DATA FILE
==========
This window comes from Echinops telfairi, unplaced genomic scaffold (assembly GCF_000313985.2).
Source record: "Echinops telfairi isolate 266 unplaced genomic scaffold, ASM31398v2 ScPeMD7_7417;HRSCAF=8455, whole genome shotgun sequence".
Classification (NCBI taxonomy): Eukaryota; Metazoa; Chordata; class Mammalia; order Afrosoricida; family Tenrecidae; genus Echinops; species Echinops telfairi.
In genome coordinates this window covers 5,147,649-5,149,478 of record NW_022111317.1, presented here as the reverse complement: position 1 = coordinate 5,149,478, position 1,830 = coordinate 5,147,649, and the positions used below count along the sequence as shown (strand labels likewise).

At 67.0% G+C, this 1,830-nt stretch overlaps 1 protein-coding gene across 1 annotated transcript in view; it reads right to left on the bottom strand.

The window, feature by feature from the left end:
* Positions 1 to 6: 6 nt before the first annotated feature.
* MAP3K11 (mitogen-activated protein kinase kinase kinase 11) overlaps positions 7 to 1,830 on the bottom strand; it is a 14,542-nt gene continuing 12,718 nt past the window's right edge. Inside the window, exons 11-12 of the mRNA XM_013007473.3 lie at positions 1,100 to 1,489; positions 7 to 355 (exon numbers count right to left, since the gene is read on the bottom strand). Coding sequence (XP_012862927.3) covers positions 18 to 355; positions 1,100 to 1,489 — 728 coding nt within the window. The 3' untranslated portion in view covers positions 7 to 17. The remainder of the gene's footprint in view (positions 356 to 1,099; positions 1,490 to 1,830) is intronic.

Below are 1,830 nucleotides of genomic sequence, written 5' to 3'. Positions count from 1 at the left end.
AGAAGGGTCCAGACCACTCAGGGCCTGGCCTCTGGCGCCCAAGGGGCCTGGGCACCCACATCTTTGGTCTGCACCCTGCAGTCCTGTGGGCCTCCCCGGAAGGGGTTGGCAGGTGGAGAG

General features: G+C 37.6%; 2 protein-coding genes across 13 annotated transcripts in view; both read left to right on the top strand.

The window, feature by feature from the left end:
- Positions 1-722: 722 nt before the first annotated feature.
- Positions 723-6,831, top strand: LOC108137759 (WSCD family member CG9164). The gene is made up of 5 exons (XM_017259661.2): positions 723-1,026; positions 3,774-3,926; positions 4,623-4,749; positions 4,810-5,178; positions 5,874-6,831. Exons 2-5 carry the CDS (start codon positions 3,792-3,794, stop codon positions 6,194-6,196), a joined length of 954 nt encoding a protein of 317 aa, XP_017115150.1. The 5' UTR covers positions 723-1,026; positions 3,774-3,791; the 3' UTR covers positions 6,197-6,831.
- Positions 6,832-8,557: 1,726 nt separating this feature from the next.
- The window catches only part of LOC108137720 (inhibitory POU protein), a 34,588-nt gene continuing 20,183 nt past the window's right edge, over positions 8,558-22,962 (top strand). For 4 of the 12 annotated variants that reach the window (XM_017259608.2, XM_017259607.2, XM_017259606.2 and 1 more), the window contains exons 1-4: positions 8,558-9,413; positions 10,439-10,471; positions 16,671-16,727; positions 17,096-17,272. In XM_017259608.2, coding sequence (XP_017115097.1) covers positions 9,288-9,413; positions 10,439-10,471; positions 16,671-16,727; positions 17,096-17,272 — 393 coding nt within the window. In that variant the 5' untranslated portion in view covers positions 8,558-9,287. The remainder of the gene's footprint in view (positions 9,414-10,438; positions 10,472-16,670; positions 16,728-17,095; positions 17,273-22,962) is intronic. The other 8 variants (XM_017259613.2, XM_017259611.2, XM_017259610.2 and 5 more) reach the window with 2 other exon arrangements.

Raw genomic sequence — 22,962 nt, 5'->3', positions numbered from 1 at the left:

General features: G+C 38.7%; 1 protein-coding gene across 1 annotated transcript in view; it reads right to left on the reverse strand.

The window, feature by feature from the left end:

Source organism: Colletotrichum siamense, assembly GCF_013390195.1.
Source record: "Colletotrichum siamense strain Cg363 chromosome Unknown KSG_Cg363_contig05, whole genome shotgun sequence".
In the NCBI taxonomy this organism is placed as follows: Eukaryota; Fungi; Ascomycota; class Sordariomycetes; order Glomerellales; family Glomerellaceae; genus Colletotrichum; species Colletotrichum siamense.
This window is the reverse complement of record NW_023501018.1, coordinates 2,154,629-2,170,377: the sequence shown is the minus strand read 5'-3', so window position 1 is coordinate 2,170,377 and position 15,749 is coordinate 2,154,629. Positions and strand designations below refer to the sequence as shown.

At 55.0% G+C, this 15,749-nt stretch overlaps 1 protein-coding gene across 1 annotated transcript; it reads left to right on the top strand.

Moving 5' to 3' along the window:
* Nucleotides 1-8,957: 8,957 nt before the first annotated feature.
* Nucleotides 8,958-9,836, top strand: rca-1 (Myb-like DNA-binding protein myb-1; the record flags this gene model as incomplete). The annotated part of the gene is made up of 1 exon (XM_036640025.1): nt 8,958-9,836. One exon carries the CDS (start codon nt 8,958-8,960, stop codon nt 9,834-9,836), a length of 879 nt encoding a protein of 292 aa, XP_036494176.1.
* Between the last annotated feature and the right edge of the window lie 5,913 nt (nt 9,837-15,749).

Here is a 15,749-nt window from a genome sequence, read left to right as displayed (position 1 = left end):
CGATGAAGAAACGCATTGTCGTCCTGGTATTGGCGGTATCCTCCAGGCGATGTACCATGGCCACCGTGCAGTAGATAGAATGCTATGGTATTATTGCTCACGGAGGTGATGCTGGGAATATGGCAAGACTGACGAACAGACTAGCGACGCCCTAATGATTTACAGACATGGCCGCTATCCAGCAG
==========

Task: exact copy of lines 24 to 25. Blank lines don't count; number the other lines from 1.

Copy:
At 55.0% G+C, this 15,749-nt stretch overlaps 1 protein-coding gene across 1 annotated transcript; it reads left to right on the top strand.

Moving 5' to 3' along the window: